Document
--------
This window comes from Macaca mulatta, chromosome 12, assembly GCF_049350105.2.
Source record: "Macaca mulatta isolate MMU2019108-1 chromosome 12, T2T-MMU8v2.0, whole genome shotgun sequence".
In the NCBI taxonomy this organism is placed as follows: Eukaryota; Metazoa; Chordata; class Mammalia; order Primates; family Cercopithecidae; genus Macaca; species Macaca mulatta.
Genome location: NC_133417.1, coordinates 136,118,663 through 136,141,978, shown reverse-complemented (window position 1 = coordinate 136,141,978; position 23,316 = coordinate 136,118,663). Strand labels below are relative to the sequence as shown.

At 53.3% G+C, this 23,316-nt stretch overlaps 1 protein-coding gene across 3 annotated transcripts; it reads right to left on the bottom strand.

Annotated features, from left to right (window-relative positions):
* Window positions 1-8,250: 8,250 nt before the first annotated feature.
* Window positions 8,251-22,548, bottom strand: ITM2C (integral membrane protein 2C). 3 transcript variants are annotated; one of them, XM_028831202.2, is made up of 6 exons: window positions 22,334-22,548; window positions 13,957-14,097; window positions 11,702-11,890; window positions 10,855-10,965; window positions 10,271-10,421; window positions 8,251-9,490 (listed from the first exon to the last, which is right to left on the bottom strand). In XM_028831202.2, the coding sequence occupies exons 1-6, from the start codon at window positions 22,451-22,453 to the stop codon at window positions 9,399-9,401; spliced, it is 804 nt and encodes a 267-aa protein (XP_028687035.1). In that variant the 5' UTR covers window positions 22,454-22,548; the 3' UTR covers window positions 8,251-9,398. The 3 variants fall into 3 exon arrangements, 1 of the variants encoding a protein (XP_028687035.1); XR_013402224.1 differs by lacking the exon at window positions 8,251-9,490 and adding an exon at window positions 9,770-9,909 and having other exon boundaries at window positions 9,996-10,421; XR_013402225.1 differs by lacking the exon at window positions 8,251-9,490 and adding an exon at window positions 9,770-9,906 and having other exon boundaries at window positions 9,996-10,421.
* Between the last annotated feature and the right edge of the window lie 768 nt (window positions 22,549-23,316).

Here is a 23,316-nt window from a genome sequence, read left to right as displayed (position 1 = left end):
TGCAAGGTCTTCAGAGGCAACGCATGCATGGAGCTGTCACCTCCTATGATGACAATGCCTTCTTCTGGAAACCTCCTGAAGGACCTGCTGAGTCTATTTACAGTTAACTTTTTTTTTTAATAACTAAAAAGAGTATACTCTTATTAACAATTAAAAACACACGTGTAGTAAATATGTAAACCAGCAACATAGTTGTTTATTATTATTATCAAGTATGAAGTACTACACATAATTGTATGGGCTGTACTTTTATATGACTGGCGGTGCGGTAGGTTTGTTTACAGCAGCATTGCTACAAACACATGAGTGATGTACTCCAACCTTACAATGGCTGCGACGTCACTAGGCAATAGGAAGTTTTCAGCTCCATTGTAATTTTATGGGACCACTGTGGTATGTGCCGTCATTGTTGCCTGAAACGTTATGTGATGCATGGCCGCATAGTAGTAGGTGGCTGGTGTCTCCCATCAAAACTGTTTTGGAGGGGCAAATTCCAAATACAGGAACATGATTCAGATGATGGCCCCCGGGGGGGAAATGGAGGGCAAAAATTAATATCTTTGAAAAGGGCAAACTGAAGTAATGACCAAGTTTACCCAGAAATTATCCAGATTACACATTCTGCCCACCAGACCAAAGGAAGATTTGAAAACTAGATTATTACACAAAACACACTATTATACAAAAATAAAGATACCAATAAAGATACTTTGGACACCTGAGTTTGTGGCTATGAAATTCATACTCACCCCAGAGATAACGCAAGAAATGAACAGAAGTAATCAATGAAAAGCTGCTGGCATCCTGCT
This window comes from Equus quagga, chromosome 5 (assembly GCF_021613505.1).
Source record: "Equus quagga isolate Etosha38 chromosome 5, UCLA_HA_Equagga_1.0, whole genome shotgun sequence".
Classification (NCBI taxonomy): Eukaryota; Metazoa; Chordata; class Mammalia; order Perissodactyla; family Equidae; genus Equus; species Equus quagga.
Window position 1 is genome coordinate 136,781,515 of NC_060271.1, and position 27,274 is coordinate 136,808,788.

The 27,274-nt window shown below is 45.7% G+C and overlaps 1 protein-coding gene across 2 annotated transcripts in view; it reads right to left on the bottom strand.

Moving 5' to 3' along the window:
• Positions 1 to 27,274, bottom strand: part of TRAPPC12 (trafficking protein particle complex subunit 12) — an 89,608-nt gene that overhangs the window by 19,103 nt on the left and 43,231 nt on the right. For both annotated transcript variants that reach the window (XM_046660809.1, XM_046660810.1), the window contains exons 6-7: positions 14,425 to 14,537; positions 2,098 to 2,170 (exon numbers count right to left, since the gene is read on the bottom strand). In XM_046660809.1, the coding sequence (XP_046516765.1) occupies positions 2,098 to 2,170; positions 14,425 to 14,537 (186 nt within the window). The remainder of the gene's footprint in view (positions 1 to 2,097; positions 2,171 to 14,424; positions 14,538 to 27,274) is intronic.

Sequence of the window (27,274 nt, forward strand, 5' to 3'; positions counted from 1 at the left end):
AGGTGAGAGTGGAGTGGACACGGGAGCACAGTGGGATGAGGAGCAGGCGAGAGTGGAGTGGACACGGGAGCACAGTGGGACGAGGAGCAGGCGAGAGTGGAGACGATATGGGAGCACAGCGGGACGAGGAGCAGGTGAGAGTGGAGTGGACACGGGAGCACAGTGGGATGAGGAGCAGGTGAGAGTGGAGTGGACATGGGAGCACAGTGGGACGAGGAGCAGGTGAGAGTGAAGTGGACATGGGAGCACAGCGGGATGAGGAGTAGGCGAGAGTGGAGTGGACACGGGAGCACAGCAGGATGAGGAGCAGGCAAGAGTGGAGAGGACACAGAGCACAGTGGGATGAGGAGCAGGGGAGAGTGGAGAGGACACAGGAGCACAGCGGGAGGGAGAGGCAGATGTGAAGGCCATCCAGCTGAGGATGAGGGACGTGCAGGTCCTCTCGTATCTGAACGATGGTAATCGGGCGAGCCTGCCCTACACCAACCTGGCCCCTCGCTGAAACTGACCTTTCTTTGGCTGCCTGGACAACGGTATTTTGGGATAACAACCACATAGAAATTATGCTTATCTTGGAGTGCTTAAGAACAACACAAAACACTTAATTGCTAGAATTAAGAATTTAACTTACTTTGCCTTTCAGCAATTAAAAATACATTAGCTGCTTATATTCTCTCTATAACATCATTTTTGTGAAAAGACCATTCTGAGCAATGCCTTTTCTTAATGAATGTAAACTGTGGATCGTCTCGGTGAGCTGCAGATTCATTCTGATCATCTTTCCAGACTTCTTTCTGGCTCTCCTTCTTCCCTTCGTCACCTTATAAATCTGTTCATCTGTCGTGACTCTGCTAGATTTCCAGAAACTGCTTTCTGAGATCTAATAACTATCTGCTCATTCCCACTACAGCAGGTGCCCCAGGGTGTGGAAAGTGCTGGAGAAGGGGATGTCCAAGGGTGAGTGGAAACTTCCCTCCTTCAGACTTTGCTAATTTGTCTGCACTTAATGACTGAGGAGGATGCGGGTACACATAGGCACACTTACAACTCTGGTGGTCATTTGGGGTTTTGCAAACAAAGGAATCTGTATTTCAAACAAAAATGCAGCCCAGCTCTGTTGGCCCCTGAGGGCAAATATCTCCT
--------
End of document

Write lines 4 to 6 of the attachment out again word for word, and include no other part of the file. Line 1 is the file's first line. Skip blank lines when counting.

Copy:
Genome location: NC_133417.1, coordinates 136,118,663 through 136,141,978, shown reverse-complemented (window position 1 = coordinate 136,141,978; position 23,316 = coordinate 136,118,663). Strand labels below are relative to the sequence as shown.

At 53.3% G+C, this 23,316-nt stretch overlaps 1 protein-coding gene across 3 annotated transcripts; it reads right to left on the bottom strand.

Annotated features, from left to right (window-relative positions):